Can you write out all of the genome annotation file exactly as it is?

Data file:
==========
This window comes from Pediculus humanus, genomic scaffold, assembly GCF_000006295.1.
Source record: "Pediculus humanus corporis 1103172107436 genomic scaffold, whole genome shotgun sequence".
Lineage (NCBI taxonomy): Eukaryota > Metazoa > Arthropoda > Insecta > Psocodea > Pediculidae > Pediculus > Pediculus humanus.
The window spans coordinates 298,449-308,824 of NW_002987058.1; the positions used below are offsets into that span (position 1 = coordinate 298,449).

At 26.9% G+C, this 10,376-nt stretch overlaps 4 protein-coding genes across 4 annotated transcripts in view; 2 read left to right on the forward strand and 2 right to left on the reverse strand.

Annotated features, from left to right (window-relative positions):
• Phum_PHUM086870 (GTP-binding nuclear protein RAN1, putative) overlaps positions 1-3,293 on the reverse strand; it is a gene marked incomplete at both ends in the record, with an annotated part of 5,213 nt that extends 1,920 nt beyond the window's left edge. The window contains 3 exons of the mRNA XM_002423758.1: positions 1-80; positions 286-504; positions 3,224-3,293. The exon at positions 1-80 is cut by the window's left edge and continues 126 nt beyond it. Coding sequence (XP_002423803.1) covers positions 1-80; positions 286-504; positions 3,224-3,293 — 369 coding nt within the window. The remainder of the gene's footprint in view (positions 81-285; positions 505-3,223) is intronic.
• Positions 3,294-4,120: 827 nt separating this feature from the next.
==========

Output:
This window comes from Pediculus humanus, genomic scaffold, assembly GCF_000006295.1.
Source record: "Pediculus humanus corporis 1103172107436 genomic scaffold, whole genome shotgun sequence".
Lineage (NCBI taxonomy): Eukaryota > Metazoa > Arthropoda > Insecta > Psocodea > Pediculidae > Pediculus > Pediculus humanus.
The window spans coordinates 298,449-308,824 of NW_002987058.1; the positions used below are offsets into that span (position 1 = coordinate 298,449).

At 26.9% G+C, this 10,376-nt stretch overlaps 4 protein-coding genes across 4 annotated transcripts in view; 2 read left to right on the forward strand and 2 right to left on the reverse strand.

Annotated features, from left to right (window-relative positions):
• Phum_PHUM086870 (GTP-binding nuclear protein RAN1, putative) overlaps positions 1-3,293 on the reverse strand; it is a gene marked incomplete at both ends in the record, with an annotated part of 5,213 nt that extends 1,920 nt beyond the window's left edge. The window contains 3 exons of the mRNA XM_002423758.1: positions 1-80; positions 286-504; positions 3,224-3,293. The exon at positions 1-80 is cut by the window's left edge and continues 126 nt beyond it. Coding sequence (XP_002423803.1) covers positions 1-80; positions 286-504; positions 3,224-3,293 — 369 coding nt within the window. The remainder of the gene's footprint in view (positions 81-285; positions 505-3,223) is intronic.
• Positions 3,294-4,120: 827 nt separating this feature from the next.